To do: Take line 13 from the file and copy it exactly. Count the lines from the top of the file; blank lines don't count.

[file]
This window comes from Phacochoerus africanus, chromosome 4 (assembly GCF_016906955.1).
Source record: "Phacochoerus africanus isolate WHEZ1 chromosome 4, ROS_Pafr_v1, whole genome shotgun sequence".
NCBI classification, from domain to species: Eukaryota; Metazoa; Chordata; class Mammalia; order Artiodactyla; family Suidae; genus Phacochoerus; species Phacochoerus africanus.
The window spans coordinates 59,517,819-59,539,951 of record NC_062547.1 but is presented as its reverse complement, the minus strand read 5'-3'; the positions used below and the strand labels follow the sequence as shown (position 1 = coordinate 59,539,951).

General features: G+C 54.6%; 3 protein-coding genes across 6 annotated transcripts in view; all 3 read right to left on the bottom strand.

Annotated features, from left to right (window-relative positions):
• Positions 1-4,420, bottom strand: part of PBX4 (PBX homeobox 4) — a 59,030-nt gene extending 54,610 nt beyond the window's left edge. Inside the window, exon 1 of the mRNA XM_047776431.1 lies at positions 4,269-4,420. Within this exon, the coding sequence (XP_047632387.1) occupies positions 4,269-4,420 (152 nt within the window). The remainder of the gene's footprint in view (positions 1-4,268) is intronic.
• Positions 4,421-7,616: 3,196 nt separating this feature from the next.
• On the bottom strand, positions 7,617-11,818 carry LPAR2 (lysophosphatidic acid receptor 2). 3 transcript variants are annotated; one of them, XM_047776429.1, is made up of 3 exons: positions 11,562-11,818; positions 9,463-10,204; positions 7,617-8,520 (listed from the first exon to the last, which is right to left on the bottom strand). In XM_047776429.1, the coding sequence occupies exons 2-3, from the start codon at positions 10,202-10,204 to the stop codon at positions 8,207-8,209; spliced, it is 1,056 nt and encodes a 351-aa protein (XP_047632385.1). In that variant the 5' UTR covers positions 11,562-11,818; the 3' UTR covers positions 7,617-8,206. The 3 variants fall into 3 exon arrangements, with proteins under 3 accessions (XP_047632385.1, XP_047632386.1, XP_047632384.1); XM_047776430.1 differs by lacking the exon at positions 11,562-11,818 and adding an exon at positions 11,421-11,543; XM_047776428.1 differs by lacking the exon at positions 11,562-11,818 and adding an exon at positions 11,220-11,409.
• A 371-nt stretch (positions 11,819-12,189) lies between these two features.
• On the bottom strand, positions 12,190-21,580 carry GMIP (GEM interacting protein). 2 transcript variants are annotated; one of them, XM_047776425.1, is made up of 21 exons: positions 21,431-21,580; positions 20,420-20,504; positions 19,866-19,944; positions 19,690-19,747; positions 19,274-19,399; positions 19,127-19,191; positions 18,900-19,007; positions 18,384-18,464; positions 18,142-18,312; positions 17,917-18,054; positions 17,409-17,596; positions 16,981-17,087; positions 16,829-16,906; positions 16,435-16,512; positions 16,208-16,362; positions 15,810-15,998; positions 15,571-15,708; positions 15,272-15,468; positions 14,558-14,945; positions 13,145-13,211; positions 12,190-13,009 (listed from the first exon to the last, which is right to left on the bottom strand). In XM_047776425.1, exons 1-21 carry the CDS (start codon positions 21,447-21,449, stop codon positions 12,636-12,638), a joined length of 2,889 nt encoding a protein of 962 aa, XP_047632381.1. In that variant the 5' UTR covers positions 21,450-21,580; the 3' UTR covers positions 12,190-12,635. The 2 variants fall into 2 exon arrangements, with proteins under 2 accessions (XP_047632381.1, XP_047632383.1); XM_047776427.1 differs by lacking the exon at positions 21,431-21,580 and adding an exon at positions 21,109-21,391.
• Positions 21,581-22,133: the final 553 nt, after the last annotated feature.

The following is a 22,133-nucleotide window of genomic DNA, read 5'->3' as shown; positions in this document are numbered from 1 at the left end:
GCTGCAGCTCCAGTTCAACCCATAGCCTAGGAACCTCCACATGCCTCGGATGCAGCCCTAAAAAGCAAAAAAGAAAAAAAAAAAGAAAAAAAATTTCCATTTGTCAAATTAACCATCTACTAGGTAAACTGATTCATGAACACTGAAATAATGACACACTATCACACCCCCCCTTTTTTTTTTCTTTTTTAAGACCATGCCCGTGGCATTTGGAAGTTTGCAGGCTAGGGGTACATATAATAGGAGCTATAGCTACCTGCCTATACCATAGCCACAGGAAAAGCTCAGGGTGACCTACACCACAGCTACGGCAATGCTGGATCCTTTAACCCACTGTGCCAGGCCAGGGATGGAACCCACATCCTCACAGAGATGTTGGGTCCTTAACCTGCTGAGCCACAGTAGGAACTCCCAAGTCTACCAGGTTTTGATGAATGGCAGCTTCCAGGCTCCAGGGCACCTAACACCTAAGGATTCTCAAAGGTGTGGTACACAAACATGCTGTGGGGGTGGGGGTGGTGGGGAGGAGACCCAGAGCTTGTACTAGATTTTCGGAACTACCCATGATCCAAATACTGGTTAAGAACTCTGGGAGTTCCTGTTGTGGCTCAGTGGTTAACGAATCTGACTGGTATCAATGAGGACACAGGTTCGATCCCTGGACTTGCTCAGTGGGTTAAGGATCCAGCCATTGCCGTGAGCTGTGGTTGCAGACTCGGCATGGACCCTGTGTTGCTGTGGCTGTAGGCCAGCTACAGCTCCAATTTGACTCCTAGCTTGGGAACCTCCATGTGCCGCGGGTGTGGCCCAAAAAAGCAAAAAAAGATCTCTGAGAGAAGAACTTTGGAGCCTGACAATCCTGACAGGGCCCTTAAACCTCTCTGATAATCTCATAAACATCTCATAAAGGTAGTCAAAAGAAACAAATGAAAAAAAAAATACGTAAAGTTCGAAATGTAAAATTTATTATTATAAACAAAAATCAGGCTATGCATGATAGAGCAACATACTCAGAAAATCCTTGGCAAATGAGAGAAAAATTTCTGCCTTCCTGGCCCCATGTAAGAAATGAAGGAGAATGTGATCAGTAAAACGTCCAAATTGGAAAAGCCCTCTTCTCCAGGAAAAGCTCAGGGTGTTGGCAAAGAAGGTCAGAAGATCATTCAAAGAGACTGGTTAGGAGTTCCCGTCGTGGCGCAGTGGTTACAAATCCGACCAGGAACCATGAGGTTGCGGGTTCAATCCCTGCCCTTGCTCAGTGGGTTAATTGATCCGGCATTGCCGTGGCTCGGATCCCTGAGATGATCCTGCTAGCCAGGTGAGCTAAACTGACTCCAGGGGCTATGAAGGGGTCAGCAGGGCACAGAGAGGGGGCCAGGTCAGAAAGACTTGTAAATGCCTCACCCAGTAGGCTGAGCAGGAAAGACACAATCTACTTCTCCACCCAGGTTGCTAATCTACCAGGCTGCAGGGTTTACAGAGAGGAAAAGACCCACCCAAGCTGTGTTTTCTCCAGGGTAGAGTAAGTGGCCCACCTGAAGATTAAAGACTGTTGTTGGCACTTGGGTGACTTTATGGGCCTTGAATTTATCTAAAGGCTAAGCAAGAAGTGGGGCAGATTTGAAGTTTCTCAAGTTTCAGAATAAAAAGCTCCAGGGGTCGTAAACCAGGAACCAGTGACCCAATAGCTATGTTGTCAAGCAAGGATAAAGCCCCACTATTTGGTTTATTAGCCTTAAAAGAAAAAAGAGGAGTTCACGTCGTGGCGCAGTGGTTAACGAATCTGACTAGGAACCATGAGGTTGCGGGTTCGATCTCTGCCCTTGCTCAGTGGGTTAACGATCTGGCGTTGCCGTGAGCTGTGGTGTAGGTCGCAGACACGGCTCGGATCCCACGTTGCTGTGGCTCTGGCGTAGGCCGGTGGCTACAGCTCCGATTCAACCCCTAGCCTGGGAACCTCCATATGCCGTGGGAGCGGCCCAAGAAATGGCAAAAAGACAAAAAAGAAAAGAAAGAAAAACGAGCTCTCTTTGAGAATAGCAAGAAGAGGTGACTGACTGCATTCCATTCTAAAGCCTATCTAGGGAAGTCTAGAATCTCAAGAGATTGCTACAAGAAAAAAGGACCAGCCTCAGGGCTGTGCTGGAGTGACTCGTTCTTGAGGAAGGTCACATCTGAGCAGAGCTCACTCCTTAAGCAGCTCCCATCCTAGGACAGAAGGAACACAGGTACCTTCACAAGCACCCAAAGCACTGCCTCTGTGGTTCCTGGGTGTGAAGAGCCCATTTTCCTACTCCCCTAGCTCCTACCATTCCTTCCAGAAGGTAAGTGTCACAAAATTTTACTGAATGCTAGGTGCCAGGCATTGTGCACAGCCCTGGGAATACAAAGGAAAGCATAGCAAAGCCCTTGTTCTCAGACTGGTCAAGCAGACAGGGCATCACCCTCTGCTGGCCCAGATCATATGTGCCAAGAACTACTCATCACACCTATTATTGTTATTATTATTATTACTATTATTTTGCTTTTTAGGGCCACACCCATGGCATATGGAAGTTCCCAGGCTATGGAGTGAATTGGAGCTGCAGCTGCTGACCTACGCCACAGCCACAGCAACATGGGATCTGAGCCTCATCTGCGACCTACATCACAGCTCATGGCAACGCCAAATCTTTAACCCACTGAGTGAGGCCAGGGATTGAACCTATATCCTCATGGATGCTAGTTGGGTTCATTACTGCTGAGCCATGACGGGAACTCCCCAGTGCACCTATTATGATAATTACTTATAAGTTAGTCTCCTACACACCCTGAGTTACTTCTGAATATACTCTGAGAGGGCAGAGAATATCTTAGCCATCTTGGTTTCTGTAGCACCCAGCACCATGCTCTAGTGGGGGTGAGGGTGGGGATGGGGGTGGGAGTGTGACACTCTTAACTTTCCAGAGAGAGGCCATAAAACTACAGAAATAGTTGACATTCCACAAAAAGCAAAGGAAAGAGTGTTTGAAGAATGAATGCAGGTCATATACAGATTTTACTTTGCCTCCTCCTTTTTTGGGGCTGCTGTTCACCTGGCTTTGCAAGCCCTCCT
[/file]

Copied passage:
The following is a 22,133-nucleotide window of genomic DNA, read 5'->3' as shown; positions in this document are numbered from 1 at the left end: